networks. The attenuation caused by the mesh is frequency dependent and decreases with increasing frequency. The attenuation behavior is entirely determined by the mesh size of themesh.

 

A Low-Overhead Hierarchical Beam-tracking Algorithm for THz Wireless Systems

Giorgos Stratidakis (University of Piraeus, Greece); Georgia D. Ntouni (Intracom Telecom, Greece); Alexandros-Apostolos A Boulogeorgos (University of Piraeus, Greece); Dimitrios S. Kritharidis (Intracom Telecom, Greece); Angeliki Alexiou (University of Piraeus, Greece)
In this paper, a novel hierarchical beam-tracking approach, which is suitable for terahertz (THz) wireless systems, is presented. The main idea is to employ a prediction based algorithm with a multi-resolution codebook, in order to decrease the required overhead of tracking and increase its robustness. The efficiency of the algorithm is evaluated in terms of the average number of pilots and mean square error (MSE) and is compared with the corresponding performance of the fast channel tracking (FCT) algorithm. Our results highlight the superiority of the proposed approach in comparison with FCT, in terms of tracking efficiency with low overhead.

 

A Comparison of Stochastic and Deterministic Channel Models for V2V Applications

Nils Dreyer (TU Braunschweig, Germany); Thomas Kürner (Technische Universität Braunschweig, Germany)
Channel models are widely applied in research to develop V2V applications. Such models lay a foundation for gaining knowledge about application performance and help to evaluate algorithms. While deterministic channel models aim to represent the environment as realistically as possible to compute the Channel Impulse Response (CIR), stochastic channel models based on measurement campaigns offer a computational inexpensive and generic way to randomly create realistic channel impulse responses. This paper compares the deterministic channel model MobPred optimized for Vehicle-to-Vehicle (V2V) applications with the stochastic channel model Quadriga that is applicable to V2V communication. CIRs were created for three different scenarios and evaluated inside a link level simulator to examine the Packet-Error-Rate (PER) which is an important KPI for many V2V applications. The results can be used to weigh which channel model type is suitable for which certain simulation scenario.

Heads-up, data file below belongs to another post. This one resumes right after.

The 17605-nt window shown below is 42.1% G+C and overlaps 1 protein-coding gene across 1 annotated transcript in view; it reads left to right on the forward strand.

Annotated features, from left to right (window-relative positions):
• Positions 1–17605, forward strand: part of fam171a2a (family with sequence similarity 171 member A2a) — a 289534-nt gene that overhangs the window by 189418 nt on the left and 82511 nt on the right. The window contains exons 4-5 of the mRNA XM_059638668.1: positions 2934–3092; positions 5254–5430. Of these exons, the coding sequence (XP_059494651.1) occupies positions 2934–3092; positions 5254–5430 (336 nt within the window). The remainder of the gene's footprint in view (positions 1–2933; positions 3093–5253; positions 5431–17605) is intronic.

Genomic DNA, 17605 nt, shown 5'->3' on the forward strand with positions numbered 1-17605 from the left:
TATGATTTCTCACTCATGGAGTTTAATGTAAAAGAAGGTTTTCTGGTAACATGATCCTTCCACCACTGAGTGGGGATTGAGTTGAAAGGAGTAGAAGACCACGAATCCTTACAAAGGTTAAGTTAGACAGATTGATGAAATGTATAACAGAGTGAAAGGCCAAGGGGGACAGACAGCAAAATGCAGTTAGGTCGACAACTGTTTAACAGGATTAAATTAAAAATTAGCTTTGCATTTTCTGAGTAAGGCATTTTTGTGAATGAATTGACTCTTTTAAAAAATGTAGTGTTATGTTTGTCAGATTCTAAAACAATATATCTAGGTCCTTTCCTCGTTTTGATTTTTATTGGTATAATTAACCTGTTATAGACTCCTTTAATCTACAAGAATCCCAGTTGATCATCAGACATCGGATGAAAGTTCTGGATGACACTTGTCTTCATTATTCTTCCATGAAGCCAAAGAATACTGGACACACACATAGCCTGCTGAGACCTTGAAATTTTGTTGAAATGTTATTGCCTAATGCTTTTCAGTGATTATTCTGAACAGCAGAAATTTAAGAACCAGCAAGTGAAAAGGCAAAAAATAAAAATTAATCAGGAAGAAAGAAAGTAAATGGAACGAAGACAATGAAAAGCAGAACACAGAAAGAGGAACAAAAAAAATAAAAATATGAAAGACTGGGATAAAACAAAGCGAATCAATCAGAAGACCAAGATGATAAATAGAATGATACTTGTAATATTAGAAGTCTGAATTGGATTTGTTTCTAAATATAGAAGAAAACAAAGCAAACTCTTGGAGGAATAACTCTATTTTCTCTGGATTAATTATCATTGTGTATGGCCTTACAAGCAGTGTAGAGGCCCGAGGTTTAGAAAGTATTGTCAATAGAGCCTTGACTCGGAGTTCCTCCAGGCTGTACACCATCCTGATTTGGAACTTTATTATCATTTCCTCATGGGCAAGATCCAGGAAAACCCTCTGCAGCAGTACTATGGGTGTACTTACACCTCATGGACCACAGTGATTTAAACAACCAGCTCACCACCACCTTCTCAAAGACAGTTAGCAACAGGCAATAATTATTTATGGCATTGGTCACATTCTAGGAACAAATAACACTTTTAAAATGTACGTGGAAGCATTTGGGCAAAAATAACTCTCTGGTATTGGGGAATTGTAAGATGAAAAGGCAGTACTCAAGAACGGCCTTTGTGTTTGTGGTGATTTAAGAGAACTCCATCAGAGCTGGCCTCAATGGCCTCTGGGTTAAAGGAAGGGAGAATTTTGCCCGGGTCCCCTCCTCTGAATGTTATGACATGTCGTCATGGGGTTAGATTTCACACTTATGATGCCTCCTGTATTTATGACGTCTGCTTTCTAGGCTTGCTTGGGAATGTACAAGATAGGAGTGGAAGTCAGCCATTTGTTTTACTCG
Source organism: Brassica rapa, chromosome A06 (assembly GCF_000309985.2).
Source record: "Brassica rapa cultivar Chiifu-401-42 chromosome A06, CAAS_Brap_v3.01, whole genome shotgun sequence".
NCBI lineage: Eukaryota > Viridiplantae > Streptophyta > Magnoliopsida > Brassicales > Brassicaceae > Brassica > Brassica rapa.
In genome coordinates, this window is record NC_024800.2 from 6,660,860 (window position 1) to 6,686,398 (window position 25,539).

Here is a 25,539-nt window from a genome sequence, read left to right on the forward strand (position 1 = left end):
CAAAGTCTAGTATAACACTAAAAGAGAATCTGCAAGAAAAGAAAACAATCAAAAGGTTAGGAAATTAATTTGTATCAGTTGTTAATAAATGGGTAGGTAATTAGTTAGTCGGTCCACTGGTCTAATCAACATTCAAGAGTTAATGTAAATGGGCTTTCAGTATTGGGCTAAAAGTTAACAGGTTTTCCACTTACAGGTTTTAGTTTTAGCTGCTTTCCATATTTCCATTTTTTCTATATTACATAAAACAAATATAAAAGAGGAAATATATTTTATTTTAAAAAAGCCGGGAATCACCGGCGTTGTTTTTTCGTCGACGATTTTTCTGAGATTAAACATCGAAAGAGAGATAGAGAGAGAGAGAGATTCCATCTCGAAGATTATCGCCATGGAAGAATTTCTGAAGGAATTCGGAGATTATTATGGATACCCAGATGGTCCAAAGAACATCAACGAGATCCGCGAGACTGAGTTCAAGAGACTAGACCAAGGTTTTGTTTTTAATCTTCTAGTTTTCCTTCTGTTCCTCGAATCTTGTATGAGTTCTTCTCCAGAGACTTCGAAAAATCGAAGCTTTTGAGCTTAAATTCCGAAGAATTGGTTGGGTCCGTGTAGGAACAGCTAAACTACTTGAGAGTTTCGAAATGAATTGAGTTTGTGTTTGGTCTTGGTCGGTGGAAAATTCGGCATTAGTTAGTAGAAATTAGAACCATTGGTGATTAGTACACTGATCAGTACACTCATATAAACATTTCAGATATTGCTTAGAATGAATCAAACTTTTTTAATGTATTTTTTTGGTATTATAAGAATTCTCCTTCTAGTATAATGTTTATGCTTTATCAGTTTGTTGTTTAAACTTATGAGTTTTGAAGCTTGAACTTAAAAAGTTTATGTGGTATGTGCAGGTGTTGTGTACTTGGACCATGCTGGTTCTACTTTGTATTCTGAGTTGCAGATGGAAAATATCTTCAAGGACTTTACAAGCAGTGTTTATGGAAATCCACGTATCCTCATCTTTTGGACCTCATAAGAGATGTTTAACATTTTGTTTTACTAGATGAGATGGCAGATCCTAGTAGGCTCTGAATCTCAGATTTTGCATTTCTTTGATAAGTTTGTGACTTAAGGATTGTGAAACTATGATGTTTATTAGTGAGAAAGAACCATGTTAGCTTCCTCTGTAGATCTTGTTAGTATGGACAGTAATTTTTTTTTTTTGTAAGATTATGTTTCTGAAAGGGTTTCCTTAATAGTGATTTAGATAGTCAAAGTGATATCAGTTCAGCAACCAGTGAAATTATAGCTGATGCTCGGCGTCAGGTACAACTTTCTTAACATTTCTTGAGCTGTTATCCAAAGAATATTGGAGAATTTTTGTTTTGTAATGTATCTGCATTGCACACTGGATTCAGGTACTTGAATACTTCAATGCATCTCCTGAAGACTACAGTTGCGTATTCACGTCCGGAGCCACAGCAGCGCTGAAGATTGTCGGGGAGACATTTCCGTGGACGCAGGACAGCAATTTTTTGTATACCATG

D-band Point to Multi-Point Deployment with G-Band Transport

Claudio Paoloni (Lancaster University, United Kingdom (Great Britain)); Viktor Krozer (Goethe University of Frankfurt am Main, Germany); François Magne (WHEN-AB & SARL, France); Quang Trung Le (HF Systems Engineering GmbH & Co. KG, Germany); Rupa Basu, Jeevan Rao and Rosa Letizia (Lancaster University, United Kingdom (Great Britain)); Ernesto Limiti (University of Rome Tor Vergata, Italy); Marc Marilier (OMMIC, France); Giacomo Ulisse (Johann Wolfgang Goethe-Universität, Germany); Antonio Ramirez (Fibernova Systems, Spain); Borja Vidal (Universidad Politecnica de Valencia, Spain); Hadi Yacob (9 Ferdinand-Braun-Institut, Leibniz-Institut für Höchstfrequenztechnik, Germany)
The first Point to MultiPoint wireless system at D-band has been designed and it is in advanced development. The European Commission H2020 ULTRAWAVE “Ultra capacity wireless layer beyond 100 GHz based on millimeter wave Traveling Wave Tubes” project aims to respond to the demand of high capacity at level of tens of Gigabit per second, in urban areas, where fiber backhaul is not economical viable and high density small cell architectures are deployed. A transmission hub powered by novel D-band TWT will feed a number of terminals arbitrary allocated in the corresponding area sector. ULTRAWAVE project includes This paper illustrates the main characteristics, advantages and networking aspects and provide a summary of the latest results of the ULTRAWAVE project.